The urban idea of stacking people's homes one on top of the other is very old: The Romans thought of it; so did the Egyptians. In European cities and in New York, by the early 1800s, the constraints of space meant squishing rooms for the lower classes into tenement buildings a few stories tall.
Apartments, though, were different. They were something in between—not the stand-alone homes and townhouses that were, in the 19th century, becoming the province of the urban rich and at the same time not a couple of rooms for large families, with a shared bathroom in the hallways. Apartments were for the middle class, the creative class. They were kind of cool.
If any city pioneered apartments on a large scale, it was Paris. Sharon Marcus, a professor of comparative literature, writes in Apartment Stories:
Throughout the nineteenth century, the apartment house dominated the Parisian urban landscape, inspired and worried domestic ideologues and urban planners, and provided fiction writers with settings… Their popularity owed much to two factors: They provided spatially compact housing in a city with a rapidly increasing population and offered an expanding middle class opportunities for investing in relatively inexpensive and profitable properties.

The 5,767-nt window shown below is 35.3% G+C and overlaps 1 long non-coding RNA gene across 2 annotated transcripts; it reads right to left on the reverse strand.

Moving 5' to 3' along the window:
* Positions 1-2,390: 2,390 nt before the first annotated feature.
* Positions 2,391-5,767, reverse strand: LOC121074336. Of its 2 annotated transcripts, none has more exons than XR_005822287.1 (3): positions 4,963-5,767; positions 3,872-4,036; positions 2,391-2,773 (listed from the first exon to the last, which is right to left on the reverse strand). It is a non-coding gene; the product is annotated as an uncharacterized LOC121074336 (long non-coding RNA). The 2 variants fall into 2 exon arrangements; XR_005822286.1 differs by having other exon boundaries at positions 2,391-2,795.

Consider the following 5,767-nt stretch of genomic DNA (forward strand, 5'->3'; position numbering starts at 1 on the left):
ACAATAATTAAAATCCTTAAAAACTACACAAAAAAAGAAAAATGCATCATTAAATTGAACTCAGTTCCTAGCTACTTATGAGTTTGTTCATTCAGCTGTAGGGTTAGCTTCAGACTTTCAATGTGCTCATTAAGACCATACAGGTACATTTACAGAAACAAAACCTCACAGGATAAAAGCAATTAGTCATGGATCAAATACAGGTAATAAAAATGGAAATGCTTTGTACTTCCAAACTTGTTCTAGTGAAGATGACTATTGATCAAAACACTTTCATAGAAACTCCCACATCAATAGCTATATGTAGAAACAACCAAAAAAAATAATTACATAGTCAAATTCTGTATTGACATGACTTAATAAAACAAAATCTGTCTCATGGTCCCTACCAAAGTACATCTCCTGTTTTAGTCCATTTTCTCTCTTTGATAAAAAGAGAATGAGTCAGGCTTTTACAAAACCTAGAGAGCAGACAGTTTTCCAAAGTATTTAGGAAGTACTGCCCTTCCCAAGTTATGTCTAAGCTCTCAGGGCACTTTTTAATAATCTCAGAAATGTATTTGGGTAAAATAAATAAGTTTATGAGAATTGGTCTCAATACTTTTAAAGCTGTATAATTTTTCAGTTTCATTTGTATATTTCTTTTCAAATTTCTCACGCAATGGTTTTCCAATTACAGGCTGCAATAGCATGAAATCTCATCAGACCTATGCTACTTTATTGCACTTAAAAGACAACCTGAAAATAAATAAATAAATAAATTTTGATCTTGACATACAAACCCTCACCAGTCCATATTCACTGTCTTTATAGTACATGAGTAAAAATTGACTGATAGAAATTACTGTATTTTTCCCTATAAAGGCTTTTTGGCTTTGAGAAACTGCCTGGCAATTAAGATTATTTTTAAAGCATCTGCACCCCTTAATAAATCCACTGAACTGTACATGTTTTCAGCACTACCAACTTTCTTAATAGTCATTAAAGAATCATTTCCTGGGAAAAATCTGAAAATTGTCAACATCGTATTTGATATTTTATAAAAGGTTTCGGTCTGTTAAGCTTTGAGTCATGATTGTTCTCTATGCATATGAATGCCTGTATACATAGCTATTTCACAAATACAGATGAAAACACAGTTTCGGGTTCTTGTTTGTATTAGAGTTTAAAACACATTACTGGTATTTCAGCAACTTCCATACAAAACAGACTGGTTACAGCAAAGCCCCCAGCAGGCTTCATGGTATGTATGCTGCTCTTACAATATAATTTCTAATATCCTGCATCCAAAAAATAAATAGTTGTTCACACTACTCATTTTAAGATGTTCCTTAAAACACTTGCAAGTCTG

More than London, Marcus writes, Paris in the early 1800s embraced the apartment. And when wealthy Americans came to Paris for their cultural education, their interest was caught by these "Parisian flats." In New York, nothing like that existed—a large, well-appointed space in a building that happened to be shared with other families. Tenements didn't have parlors.
Two New York architects in particular—Calvert Vaux, who helped design Central Park, and Richard Morris Hunt—liked what they saw, and in the late 1860s, Hunt convinced Rutherford Stuyvesant, one of New York's wealthiest men, to build the city's first middle-class apartment building, at 142 E. 18th St., just a couple blocks from Union Square.
The Stuyvesant Apartments needed the right tenants to succeed, though. They needed to show middle-class New Yorkers that sharing life in a building could be a respectable way to live. And its designers succeeded in attracting a very fashionable–if eccentric—group: The widow of George Custer, who lived on the first floor; George Palmer Putnam, who published Washington Irving and Edgar Allan Poe; the founder of the National Rifle Association; Elizabeth Jordan, one of the first editors of Harper's Bazaar; and Calvert Vaux, eventually, lived here, too. Rent was anywhere from $1,000 to $1,800 per year, which today would be at somewhere between $25,000 to $46,000. (This is a rough estimate, as the Bureau of Labor Statistics only calculates inflation going back to 1913.)